Envisioning a Community Collaboration
When I first imagined a Chinese-Jewish Festival over fifteen years ago, I knew that it would be an undoubtedly fantastic event for the neighborhood. Plus, I knew it would be wonderfully relevant to our museum’s celebration of the immigrants who make our neighborhood special. I imagined Chinese and Jewish artists and musicians sitting side by side informing the public about their traditions.
What I’ve experienced every year since our very first festival back in 2000 has far exceeded my expectations. Beyond the exchange of culture is a deep feeling of community and joy that emanates from all the participants and festival goers. This is a New York Moment.
Evolution of The Neighborhood
Walking south on Eldridge Street you will find yourself in Chinatown. The streets are lined with dumpling shops and markets that sell more than 20 varieties of soy sauce, dried foods, and fish so fresh it still moves. You are surrounded by store signs in Chinese with auspicious names like Prosperity Dumplings or Good Lock Locksmith; there is a Buddhist temple, too. However, if you look closely, you might find traces of the neighborhood’s former inhabitants.
You might notice Harris Levy Fine Linens and remember that your bubbe went there to buy her wedding linens. Perhaps you’ll stumble upon a tenement with Moorish windows and a faded Star of David on the façade – a reminder that the building was once a synagogue.
Egg Rolls, Egg Creams & Empanadas Festival
If you’ve been lucky enough to visit us in June over the past 16 years, you might have thought you’d stumbled into a whole other wonderful world. You hear strains of klezmer music and see folks dancing a hora. If you stay a bit longer, the Jewish music will slowly fade into a Chinese folk song led by bandmaster Mr. Hoy. You’ll watch members of the Qi Shu Feng Peking Opera as they transform themselves into monkey kings and tigers, flipping through the air.
In the last few years, we’ve updated the festival to include our Puerto Rican neighbors. Now you will also hear the dramatic beat of Mambo, Plena and Salsa music.
You shake your head twice, no three times, and enter the 1887 landmark Eldridge Street Synagogue. A Chinese calligrapher sits beside a Hebrew scribe, each demonstrating their sacred art. To your left, you might find a woman making Mundillo, or traditional Puerto Rican lace. A bit deeper into the sanctuary, you’ll hear the golden voice of a cantor singing beautiful songs of prayer. He so loves his work that you, too, become intrigued by his songs and his stories.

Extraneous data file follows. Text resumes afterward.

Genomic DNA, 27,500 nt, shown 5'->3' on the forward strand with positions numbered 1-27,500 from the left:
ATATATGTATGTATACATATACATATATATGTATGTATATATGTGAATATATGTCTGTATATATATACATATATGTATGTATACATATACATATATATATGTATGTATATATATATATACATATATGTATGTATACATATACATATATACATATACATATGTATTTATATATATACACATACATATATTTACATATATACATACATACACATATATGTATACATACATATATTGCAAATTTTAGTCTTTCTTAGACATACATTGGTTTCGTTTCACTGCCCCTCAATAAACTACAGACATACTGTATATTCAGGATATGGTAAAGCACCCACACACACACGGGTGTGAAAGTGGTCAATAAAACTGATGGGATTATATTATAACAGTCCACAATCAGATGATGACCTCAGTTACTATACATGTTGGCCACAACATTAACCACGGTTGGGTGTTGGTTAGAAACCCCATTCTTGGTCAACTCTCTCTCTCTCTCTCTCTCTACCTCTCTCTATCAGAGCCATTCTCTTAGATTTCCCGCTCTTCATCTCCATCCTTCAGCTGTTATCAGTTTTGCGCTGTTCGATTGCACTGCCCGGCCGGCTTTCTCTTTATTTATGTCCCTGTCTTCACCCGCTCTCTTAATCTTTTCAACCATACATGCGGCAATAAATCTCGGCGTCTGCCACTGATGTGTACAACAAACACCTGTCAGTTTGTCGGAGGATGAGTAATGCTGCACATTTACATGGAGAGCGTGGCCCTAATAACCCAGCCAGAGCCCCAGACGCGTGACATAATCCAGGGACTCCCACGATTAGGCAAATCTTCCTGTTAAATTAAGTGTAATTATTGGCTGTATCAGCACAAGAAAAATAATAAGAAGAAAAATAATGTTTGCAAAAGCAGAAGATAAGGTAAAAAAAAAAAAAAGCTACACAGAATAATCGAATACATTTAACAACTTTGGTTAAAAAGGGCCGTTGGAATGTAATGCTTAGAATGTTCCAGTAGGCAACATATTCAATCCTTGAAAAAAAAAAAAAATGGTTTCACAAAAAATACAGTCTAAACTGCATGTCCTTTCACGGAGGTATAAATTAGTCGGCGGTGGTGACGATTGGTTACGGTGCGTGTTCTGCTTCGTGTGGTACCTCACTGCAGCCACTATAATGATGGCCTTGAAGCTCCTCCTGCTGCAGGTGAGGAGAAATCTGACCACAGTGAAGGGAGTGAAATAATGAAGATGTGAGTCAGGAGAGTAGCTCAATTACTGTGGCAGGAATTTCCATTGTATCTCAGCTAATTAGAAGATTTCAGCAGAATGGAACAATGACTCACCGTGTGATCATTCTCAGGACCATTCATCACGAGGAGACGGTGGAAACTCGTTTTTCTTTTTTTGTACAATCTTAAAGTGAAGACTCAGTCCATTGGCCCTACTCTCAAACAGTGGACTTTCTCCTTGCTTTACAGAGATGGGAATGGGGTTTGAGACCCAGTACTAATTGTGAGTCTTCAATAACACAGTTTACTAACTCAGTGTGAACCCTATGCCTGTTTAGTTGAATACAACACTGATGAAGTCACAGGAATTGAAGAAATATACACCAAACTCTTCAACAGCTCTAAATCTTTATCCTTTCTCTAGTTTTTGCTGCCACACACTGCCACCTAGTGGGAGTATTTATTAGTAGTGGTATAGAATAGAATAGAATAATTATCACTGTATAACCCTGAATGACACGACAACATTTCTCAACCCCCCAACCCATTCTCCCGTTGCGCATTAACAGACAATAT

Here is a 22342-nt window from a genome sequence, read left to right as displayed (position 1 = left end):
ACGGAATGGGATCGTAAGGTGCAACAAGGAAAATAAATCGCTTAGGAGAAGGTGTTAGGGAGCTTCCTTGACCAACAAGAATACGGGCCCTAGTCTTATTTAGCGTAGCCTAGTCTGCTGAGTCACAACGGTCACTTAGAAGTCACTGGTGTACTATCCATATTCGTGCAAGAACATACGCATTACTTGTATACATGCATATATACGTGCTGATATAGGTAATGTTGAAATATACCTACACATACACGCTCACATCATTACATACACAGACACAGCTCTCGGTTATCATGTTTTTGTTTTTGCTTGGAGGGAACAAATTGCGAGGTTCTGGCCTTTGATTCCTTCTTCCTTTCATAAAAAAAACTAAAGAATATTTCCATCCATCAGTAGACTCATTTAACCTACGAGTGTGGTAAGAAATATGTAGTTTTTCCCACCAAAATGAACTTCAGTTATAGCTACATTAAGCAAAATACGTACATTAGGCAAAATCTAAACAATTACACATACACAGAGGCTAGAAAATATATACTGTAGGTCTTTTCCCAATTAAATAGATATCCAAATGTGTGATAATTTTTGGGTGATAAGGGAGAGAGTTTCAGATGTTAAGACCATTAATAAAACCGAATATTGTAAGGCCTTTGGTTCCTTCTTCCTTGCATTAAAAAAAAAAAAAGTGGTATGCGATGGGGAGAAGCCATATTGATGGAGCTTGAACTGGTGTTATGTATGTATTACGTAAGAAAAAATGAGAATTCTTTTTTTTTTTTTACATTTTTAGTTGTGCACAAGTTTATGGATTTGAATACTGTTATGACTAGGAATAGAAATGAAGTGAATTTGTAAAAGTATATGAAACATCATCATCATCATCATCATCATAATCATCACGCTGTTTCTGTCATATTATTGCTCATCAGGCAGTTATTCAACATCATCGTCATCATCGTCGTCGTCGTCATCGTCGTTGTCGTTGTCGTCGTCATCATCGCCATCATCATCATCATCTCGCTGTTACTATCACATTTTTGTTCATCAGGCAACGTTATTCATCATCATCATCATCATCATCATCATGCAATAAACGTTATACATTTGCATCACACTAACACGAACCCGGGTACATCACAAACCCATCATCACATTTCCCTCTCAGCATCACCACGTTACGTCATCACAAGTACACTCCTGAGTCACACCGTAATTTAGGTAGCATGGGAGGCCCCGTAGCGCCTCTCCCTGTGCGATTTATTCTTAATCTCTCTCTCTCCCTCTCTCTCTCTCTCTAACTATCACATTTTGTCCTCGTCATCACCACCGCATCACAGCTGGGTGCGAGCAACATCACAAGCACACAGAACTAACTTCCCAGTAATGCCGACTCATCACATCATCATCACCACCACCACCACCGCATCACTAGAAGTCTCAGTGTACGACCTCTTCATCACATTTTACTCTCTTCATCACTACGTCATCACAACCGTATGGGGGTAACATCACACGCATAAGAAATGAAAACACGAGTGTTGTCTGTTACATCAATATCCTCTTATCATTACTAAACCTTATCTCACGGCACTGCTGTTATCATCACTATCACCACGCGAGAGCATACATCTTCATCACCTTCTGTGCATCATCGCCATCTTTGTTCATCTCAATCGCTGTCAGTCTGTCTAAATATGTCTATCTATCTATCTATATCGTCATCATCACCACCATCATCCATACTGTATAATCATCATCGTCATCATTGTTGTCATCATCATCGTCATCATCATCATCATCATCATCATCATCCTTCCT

A Celebration of New York’s Truly Eclectic Culture
You’ll learn that the synagogue is still a part-time place of worship, home to a tiny remaining congregation. Most importantly, you’ll learn that this neighborhood was always an immigrant neighborhood, though one people and its culture has been replaced by another. You’ll recall that the shops that now boast cheerful Chinese signs were once written in Yiddish. Where just years ago vendors sold yarmulkes, tallisim and prayer books, shopkeepers now peddle silk slippers, calendars and bright decorations.
Mamaloshen and lokshen are now replaced by Chinese, Spanish, pulled noodles and savory rice. Somewhere this odd juxtaposition of Chinese, Jewish, and Puerto Rican culture has turned into a day of mutual respect and sharing. It’s New York after all, where benign indifference can quickly turn to neighborly love, and egg roll meets egg cream meets empanada for an afternoon of shared delight.
-Hanna Griff-Sleven, Director of Programs
Please join us at this year’s 17th Annual Egg Rolls, Egg Creams and Empanadas Festival on Sunday, June 18th from 12:00-4:00 pm.
To learn more and to register, please visit our festival event page.